Nov 7, 2013

Biochemical paedomorphosis and genetic assimilation in the hypoxia adaptation of Tibetan antelope

BioRxiv : the Preprint Server for Biology
Vanessa JonssonRichard M. Murray


Developmental shifts in stage-specific gene expression can provide a ready mechanism of phenotypic change by altering the rate or timing of ontogenetic events. We discovered that the high-altitude Tibetan antelope (Panthelops hodgsonii) has evolved an adaptive increase in blood-oxygen affinity by truncating the ancestral ontogeny of globin gene expression such that a high-affinity juvenile hemoglobin isoform (isoHb) completely supplants the lower-affinity isoHb that is expressed in the adult red blood cells of other bovids. This juvenilization of blood properties represents a canalization of an acclimatization response to hypoxia that has been well-documented in adult goats and sheep. We also discovered the genomic mechanism underlying this regulatory isoHb switch, revealing how a reversible acclimatization response became genetically assimilated as an irreversible adaptation to chronic hypoxia.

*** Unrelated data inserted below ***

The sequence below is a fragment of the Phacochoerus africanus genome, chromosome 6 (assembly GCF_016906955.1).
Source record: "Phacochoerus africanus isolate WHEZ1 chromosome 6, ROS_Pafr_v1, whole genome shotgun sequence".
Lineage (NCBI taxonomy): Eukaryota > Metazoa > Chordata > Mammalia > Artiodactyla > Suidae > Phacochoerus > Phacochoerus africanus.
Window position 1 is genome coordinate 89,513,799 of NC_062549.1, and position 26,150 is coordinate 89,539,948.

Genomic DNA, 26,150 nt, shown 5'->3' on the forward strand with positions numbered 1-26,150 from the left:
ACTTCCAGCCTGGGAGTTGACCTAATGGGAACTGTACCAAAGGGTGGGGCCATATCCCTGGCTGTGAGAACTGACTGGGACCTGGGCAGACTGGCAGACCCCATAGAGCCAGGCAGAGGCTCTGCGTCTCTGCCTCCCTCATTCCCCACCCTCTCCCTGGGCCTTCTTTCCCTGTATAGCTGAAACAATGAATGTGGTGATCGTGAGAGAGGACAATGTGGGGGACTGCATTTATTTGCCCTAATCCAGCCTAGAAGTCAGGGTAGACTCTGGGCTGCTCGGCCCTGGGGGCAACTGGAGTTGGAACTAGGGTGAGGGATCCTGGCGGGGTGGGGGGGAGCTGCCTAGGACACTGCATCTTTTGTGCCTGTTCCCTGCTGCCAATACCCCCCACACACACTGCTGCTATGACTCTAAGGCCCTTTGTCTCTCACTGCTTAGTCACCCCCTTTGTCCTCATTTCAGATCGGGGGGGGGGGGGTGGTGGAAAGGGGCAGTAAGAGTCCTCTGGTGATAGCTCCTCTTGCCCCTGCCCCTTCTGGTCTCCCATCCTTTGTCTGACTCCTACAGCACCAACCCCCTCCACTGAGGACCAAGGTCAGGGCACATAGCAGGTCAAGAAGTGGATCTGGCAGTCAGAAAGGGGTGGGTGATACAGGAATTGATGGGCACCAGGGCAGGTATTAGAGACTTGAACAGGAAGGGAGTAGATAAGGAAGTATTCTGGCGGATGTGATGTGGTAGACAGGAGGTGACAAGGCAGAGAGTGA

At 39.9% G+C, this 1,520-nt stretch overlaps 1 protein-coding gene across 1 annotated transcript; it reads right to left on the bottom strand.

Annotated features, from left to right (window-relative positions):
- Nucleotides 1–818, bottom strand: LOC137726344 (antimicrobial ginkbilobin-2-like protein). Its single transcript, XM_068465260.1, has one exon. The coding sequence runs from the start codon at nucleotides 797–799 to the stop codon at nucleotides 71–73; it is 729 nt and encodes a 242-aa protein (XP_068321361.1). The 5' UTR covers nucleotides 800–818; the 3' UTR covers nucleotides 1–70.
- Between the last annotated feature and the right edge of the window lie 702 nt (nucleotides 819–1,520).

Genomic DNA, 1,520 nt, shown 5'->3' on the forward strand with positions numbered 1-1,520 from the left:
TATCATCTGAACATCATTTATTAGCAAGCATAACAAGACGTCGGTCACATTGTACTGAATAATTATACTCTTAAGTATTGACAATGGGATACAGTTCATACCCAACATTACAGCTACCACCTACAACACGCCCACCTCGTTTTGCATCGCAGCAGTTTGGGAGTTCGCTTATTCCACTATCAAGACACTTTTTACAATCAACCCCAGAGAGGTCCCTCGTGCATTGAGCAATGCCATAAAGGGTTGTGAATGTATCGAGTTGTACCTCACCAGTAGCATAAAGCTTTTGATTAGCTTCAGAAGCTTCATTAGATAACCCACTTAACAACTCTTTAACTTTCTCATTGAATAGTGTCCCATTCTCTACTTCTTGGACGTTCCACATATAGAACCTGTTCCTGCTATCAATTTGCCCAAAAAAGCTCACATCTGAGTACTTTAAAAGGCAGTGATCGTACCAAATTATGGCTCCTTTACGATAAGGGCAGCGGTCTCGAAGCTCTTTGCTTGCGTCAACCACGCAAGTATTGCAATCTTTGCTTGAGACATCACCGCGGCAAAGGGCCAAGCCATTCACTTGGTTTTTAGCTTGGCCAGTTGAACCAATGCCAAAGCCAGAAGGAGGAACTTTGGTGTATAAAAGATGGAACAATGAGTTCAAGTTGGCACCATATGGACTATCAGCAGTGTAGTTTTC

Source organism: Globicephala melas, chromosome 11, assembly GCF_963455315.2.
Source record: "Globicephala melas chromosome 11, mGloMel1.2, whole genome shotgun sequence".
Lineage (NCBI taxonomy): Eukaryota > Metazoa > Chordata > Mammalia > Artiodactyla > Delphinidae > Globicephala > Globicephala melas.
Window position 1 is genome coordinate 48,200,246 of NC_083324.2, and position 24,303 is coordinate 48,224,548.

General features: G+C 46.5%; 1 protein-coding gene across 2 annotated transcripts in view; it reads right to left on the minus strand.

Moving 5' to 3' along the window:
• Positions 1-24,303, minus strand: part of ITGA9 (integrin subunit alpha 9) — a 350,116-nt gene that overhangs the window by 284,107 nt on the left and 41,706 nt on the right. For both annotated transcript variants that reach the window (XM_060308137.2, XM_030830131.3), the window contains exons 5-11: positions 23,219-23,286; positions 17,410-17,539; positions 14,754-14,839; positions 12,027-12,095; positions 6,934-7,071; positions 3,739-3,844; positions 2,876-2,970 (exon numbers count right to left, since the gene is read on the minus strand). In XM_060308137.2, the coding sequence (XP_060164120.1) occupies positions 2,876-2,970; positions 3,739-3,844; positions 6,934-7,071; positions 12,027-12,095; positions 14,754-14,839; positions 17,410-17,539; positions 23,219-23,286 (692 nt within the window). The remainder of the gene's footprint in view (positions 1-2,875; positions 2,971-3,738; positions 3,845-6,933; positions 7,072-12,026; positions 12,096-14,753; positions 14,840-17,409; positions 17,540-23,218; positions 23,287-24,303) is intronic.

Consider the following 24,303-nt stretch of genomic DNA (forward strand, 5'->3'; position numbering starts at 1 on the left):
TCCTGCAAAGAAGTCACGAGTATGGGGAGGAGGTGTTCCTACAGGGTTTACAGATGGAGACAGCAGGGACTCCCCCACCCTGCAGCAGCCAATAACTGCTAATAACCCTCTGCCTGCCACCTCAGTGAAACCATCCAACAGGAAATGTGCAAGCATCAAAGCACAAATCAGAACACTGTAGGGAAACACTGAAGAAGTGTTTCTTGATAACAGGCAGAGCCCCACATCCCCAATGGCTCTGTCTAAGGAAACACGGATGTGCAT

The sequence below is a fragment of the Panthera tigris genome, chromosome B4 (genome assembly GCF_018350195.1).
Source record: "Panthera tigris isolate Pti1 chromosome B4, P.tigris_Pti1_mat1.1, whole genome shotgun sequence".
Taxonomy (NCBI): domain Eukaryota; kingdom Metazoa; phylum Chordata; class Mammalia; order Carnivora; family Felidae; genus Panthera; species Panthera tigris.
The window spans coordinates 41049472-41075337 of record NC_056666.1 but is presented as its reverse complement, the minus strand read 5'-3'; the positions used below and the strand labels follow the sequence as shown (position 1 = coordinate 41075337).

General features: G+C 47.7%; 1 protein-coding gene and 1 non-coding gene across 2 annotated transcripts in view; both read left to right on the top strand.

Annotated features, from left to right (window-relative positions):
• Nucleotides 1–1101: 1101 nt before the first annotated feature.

• References
  • Citations


  • We're still populating references for this paper, please check back later.
  • References
  • Citations


  • This paper may not have been cited yet.

Mentioned in this Paper

Mutant Proteins
Antibodies, Neutralizing
HIV Therapy
Tissue Engineering
Disease Theory of Alcohol or Other Drug Use, Abuse and Dependence
Disease Model
Research Study

Related Feeds

BioRxiv & MedRxiv Preprints

BioRxiv and MedRxiv are the preprint servers for biology and health sciences respectively, operated by Cold Spring Harbor Laboratory. Here are the latest preprint articles (which are not peer-reviewed) from BioRxiv and MedRxiv.